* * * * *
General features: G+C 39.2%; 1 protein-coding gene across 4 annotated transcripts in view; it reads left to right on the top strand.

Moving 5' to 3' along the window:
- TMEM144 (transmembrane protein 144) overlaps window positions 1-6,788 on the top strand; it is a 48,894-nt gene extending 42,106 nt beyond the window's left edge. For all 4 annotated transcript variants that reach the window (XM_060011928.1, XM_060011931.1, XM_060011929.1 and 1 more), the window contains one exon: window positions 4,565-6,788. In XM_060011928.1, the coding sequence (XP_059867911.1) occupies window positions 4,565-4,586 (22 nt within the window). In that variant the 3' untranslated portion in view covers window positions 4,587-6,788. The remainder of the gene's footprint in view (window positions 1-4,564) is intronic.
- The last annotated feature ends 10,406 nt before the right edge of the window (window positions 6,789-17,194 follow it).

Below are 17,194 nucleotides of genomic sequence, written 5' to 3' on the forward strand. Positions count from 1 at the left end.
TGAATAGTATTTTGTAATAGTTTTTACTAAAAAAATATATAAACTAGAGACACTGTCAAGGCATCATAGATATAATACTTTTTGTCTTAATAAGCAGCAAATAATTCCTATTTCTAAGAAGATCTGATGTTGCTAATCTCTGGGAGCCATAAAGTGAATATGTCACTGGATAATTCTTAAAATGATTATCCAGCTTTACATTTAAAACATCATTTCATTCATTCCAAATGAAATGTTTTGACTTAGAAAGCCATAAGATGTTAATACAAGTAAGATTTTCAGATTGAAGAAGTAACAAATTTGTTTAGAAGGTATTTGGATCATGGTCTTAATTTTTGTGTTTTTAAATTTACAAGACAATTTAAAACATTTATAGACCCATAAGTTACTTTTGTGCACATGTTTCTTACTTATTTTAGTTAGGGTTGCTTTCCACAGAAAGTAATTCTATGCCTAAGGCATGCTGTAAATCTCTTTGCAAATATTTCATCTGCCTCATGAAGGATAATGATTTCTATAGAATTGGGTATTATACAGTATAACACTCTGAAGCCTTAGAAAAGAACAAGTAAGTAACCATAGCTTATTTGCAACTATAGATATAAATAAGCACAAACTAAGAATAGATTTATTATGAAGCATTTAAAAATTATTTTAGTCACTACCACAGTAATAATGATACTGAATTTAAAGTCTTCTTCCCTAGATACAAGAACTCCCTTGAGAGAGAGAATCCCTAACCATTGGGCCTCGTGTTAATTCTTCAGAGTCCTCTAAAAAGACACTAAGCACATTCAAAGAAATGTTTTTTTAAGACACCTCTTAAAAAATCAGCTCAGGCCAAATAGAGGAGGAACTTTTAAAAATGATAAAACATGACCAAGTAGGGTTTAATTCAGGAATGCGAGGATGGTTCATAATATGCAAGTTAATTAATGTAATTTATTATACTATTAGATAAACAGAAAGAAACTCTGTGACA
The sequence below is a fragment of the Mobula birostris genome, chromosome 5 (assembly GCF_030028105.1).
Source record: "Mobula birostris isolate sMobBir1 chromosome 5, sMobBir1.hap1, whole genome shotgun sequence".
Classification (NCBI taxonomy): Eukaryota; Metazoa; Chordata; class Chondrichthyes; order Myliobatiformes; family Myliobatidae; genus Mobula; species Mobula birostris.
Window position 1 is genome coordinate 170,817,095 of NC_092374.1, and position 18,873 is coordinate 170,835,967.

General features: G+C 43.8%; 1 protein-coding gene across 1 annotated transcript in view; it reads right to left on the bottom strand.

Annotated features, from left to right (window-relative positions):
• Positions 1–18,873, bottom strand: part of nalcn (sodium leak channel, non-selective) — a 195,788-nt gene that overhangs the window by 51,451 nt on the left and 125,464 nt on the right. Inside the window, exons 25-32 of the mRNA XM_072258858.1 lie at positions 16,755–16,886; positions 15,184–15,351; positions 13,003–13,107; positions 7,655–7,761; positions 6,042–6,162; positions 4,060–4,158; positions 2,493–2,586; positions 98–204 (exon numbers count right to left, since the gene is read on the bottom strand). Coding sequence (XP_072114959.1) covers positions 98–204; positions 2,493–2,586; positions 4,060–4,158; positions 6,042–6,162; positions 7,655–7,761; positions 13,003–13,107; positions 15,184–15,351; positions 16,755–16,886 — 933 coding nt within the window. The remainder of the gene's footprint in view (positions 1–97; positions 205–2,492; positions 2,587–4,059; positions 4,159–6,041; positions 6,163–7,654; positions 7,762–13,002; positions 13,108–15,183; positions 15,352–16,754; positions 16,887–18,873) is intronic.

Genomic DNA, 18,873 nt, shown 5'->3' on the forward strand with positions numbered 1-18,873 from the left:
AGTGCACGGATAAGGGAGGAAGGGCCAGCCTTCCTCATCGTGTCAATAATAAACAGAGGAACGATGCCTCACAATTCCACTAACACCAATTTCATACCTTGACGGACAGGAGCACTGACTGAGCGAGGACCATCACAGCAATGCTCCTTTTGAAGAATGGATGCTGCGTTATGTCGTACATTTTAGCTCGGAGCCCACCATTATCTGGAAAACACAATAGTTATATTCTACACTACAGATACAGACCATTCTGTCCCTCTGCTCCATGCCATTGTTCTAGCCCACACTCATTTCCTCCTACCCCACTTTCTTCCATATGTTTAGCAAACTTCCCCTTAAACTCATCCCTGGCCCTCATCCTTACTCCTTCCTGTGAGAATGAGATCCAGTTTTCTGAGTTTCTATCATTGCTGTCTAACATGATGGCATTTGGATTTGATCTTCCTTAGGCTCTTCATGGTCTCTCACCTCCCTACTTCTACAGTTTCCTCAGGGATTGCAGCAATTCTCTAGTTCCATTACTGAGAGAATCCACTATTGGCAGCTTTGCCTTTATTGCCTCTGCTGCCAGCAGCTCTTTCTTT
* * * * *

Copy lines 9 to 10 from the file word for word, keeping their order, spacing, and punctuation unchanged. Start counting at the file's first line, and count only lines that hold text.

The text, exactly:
Classification (NCBI taxonomy): Eukaryota; Metazoa; Chordata; class Chondrichthyes; order Myliobatiformes; family Myliobatidae; genus Mobula; species Mobula birostris.
Window position 1 is genome coordinate 170,817,095 of NC_092374.1, and position 18,873 is coordinate 170,835,967.